To  understand  the  possible  interaction between the drug and the carrier (i.e. Poloxamer 127, in this study) and to explain the dissolution results, the prepared particles (ibuprofen and ibuprofen/Poloxamer 127) as well as ibuprofen alone were characterized using FT-IR and DSC. Absence or shifting of characteristic peaks, in either infrared spectrum or DSC thermogram, of the drug after processing would indicate changes in the drug characteristics or possibilities of drug-carrier interactions.

 

      In FT-IR analysis (Figure 3), the spectrum of pure ibuprofen (Figure 3A) showed an intense and well-defined bands characteristic to ibuprofen at 1720 cm-1 (carbonyl stretching of isopropionic acid group) and 3000 cm-1 (hydroxyl stretching). Spectra of spray dried ibuprofen and spray dried ibuprofen/ Poloxamer 127 products (Figures 3B and 3C) showed the same peaks.

 

Figure 3. FT-IR spectra of ibuprofen formulations: (A) pure ibuprofen (control), (B) spray dried ibuprofen, (C) spray dried ibuprofen /Poloxamer 127 (1:1), (D) spray chilled ibuprofen.

        For    spray    chilled    particles,    the characteristic peaks of the drug can be still recognized at the same wave number for spray chilled preparations (Figure 3D). However, there is an appearance of a new peak at 1548 cm-1 which is not present in the control, suggesting a possible formation of a new polymorphic structure or a new bond formation, a situation which might explain the obtained dissolution results (see Figure 2).

 

      The FT-IR data could be further supported by the results of the DSC studies. In DSC thermograms (Figure 4), ibuprofen raw material showed an apparent endothermic peak at 76.33 °C with enthalpy of fusion ( H) of 127.7 J/g (Figure 4A). A similar endothermic peak was observed for spray dried ibuprofen (Figure 4B) but with decrease degree of crystallinity as indicated by low enthalpy (46.12 J/g) i.e. the drug crystallinity was decreased to about 36.1%. This value was obtained by using equation (1) taking into account the thermal data were normalised. The decreased crystallinity of the spray dried ibuprofen may be the cause of enhanced dissolution of this formulation as indicated by dissolution study (refer to Figure 2). MA/MB×100 Where MA is melting enthalpy of the drug after processing and MB is melting enthalpy of the drug before processing.

       The melting peak of Poloxamer 127 alone was observed at 52.70 °C. For DSC profile of spray dried ibuprofen containing Poloxamer 127 (Figure 4C), the drug endothermic peak was shifted to a lower melting temperature of 45.52 °C with enthalpy of 84.56 J/g, indicating interaction between ibuprofen and Poloxamer 127. The reduction of the enthalpy of fusion indicates the decrease in crystallinity of the drug and suggests some amorphous formation, which may explain the elevated drug dissolution rate for these particles.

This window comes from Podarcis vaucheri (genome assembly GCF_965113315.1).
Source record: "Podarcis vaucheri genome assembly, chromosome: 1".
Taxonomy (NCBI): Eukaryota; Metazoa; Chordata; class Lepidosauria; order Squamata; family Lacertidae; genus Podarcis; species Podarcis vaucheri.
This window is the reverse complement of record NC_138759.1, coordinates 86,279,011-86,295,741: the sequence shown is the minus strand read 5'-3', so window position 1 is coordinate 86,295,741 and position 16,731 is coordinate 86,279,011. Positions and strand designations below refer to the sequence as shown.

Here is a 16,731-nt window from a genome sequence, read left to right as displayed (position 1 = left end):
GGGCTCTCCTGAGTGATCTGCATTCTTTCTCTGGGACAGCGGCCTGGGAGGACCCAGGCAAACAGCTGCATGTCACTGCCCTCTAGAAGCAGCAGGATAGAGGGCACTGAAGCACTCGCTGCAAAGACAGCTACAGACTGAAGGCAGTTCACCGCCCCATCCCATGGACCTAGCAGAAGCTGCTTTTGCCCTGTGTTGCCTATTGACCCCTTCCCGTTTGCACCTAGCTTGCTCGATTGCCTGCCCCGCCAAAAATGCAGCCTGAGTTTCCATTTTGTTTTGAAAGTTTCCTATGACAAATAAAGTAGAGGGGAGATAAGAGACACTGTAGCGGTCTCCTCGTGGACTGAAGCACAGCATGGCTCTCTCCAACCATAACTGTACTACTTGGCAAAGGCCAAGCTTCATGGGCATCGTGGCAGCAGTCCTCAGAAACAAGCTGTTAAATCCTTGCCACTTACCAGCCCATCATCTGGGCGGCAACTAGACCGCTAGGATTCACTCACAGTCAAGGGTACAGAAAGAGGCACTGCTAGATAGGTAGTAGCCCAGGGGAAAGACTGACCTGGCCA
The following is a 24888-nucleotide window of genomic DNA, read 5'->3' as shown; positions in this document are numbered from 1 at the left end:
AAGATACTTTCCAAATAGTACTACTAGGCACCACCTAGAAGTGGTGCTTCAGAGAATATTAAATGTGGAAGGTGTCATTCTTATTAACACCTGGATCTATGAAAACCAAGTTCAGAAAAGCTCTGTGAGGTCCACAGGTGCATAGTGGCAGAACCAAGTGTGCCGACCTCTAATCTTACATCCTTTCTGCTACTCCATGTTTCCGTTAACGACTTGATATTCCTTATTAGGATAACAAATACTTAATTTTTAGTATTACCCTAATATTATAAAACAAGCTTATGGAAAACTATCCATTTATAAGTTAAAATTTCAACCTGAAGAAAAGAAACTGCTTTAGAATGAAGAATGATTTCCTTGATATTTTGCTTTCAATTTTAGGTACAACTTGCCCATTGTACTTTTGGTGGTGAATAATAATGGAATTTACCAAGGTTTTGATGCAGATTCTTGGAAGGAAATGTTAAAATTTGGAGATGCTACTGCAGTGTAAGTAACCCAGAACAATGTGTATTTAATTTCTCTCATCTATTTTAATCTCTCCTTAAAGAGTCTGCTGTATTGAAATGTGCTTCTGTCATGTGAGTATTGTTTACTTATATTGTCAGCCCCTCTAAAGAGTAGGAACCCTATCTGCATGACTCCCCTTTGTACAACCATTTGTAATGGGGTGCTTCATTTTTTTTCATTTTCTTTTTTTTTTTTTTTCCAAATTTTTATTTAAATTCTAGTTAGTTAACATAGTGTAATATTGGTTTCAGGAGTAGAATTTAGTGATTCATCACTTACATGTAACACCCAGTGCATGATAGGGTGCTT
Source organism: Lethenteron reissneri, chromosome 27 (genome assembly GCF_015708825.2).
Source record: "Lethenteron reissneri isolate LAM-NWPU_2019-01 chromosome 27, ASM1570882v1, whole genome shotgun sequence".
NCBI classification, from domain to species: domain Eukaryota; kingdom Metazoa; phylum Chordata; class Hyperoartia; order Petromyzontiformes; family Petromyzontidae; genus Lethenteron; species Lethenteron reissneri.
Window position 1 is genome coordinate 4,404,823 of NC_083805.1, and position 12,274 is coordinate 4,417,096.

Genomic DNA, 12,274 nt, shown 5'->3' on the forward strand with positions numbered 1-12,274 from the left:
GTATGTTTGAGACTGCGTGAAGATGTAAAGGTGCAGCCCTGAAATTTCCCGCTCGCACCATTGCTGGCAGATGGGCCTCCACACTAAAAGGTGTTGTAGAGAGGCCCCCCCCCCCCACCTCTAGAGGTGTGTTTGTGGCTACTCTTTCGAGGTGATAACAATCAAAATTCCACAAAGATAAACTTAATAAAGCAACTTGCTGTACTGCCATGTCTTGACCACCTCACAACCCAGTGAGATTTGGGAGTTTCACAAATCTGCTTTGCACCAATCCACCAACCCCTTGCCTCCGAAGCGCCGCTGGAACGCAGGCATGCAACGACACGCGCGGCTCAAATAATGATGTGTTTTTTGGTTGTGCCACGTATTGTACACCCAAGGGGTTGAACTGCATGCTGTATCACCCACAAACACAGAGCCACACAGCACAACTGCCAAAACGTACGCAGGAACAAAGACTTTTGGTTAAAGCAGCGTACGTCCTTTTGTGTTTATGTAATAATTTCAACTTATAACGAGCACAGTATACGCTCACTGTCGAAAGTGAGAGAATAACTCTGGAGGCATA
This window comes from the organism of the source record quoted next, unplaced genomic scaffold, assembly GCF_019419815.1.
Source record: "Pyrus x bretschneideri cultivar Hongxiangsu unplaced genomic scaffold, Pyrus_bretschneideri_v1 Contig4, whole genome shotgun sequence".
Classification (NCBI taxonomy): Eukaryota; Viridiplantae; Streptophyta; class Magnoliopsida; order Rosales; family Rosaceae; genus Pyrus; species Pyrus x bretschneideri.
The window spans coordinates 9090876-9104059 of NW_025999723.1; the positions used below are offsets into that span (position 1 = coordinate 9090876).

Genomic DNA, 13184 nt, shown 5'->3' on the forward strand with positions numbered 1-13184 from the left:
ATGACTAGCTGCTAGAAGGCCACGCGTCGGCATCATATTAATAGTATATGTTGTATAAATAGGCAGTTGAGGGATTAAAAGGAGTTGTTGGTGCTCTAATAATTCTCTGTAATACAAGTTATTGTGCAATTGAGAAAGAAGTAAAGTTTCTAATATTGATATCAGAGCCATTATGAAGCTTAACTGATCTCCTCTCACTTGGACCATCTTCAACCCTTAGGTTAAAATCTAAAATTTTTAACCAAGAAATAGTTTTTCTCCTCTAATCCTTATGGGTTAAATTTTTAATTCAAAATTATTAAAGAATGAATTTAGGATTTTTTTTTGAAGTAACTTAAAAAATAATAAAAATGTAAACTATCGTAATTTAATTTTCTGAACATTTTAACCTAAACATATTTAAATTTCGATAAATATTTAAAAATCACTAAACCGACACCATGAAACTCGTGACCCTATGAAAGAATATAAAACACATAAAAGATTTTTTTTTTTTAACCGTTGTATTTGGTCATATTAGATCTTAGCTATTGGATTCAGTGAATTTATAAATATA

Figure 4. DSC thermograms of ibuprofen formulations: (A) pure ibuprofen (control), (B) spray dried ibuprofen, (C) spray dried ibuprofen/Poloxamer 127 (1:1) and (D) spray chilled ibuprofen.

       The DSC thermograms of spray chilled ibuprofen (Figure 4D) showed the characteristic endothermic peak for the drug at 72.68 °C with enthalpy of 87.31 J/g, with the appearance of small endothermic peak at 50.59 °C with enthalpy of 5.610 J/g. Such additional peak may support the previous assumption (see above) of the formation of another polymorphic structure of ibuprofen during the process of spray chilling. The DSC scans and FT-IR studies for spray chilled ibuprofen formulations support the idea of formation of new polymorph with less solubility characteristics compared to the parent drug. Therefore, based on these results together with the assumption of formation of melt-solidified bonds could explain the low dissolution from particles prepared by spray chilling technique. Hence spray chilling is not a suitable technique to improve dissolution of ibuprofen.

 

4. Conclusions

 

       Spray drying and spray chilling were used to produce microparticles for the model hydrophobic drug, ibuprofen in an attempt to improve the drug dissolution rate. Poloxamer 127 was incorporated into the particles to enhance particle wettability, solubility and dissolution. Spray drying of ibuprofen with and without Poloxamer 127 enhanced drug dissolution rate compared to the control.

 

      Dissolution studies showed that spray dried particles containing surfactant have the highest initial drug dissolution followed by particles without surfactant and then the control. As the experiment continued, there was no difference in drug release from both spray dried formulations, a result that may indicate that spray drying of ibuprofen alone is a useful tool to improve the drug dissolution due to decreased crystallinity. Interestingly, spray chilled ibuprofen particles reduced the drug release compared to the control due to, as suggested, either the formation of a new polymorph as indicated from the FT-IR and DSC data or the formation of melt-solidified bonds.